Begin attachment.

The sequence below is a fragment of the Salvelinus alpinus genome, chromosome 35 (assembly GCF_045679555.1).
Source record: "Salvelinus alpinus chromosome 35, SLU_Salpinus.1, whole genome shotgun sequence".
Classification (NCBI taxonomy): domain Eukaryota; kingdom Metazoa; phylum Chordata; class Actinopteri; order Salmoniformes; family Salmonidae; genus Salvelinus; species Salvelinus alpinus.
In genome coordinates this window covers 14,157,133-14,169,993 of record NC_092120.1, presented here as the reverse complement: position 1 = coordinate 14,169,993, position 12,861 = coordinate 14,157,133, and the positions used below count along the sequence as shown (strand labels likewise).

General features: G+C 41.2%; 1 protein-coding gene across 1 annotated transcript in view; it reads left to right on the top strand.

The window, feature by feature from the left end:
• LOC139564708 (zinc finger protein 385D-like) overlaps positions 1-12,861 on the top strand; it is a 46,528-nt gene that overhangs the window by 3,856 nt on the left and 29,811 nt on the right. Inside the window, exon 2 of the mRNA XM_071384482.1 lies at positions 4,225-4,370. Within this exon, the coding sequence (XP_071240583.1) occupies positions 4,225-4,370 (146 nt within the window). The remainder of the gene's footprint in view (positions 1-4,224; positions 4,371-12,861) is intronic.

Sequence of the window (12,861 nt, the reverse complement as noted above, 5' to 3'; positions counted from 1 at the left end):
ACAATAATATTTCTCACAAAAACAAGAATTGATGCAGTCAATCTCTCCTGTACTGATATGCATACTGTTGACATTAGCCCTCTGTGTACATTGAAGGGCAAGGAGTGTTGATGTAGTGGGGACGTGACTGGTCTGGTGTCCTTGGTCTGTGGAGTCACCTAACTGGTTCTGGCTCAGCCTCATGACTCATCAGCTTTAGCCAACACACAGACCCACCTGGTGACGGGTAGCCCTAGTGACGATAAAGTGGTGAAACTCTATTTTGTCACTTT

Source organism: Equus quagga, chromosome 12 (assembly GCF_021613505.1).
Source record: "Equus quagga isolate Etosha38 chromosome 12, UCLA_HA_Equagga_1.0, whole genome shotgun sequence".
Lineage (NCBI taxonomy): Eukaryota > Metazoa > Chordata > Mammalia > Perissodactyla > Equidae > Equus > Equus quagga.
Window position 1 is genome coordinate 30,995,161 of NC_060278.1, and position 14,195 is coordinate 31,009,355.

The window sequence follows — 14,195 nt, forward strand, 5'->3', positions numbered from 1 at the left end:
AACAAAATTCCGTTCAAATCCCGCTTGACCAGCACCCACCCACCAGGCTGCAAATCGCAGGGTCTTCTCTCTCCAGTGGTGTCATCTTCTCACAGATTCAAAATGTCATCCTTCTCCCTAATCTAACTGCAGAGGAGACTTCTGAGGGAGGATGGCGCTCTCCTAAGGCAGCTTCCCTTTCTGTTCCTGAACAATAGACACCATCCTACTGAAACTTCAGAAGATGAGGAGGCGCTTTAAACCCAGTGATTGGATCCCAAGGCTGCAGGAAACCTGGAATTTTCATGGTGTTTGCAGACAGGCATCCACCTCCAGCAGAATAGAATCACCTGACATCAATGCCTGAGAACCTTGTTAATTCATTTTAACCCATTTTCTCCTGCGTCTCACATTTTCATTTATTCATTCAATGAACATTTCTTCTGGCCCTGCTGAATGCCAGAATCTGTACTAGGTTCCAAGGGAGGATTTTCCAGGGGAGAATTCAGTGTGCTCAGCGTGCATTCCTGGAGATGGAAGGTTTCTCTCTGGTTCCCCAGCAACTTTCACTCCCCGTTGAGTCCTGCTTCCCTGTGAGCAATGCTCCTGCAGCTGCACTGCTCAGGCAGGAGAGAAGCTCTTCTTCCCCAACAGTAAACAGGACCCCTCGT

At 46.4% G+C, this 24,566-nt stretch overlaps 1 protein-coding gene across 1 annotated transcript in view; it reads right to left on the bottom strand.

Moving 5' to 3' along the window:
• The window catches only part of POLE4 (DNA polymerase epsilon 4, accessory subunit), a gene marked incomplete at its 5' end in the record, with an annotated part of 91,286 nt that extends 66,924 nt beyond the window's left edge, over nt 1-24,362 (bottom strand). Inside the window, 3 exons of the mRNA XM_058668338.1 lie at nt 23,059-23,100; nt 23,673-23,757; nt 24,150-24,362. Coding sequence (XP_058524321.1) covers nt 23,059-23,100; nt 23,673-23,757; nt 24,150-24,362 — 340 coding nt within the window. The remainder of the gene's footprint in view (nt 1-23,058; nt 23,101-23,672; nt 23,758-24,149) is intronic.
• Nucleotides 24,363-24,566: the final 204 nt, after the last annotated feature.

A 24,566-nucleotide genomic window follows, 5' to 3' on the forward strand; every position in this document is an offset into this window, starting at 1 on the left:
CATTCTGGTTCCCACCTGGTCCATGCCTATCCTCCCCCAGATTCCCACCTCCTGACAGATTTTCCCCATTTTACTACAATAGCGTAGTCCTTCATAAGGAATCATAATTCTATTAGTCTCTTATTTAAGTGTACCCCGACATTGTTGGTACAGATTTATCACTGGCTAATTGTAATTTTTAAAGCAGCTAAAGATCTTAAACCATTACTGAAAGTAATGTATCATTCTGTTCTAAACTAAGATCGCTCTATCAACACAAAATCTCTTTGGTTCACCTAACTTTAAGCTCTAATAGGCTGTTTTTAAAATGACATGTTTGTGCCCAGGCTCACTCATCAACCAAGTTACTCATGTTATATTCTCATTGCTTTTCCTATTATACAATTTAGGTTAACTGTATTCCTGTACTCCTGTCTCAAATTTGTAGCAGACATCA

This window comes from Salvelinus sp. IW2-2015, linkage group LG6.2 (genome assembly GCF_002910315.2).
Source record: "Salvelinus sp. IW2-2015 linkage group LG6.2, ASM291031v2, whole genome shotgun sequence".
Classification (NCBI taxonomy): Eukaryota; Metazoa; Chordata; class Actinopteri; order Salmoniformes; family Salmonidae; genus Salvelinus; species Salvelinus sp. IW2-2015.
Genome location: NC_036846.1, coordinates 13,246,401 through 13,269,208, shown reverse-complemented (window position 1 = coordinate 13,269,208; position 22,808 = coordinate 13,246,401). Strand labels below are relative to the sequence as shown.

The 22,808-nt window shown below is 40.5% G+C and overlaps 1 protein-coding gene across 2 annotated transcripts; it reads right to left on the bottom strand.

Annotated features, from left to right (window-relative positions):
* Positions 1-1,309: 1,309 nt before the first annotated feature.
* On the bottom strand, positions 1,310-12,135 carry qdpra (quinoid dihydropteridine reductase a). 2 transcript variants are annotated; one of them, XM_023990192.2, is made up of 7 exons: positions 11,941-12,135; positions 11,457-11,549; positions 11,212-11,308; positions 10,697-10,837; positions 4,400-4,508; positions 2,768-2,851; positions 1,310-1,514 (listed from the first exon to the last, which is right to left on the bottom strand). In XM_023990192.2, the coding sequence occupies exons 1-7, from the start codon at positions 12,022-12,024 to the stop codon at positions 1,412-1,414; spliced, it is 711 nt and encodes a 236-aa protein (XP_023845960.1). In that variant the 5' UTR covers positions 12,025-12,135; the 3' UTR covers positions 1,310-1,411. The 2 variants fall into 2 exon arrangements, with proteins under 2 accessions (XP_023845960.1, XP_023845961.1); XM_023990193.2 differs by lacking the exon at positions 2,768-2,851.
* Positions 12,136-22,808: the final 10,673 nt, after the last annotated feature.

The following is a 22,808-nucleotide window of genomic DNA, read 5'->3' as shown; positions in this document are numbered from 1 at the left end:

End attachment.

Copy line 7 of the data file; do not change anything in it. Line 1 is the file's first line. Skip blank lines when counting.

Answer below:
• LOC139564708 (zinc finger protein 385D-like) overlaps positions 1-12,861 on the top strand; it is a 46,528-nt gene that overhangs the window by 3,856 nt on the left and 29,811 nt on the right. Inside the window, exon 2 of the mRNA XM_071384482.1 lies at positions 4,225-4,370. Within this exon, the coding sequence (XP_071240583.1) occupies positions 4,225-4,370 (146 nt within the window). The remainder of the gene's footprint in view (positions 1-4,224; positions 4,371-12,861) is intronic.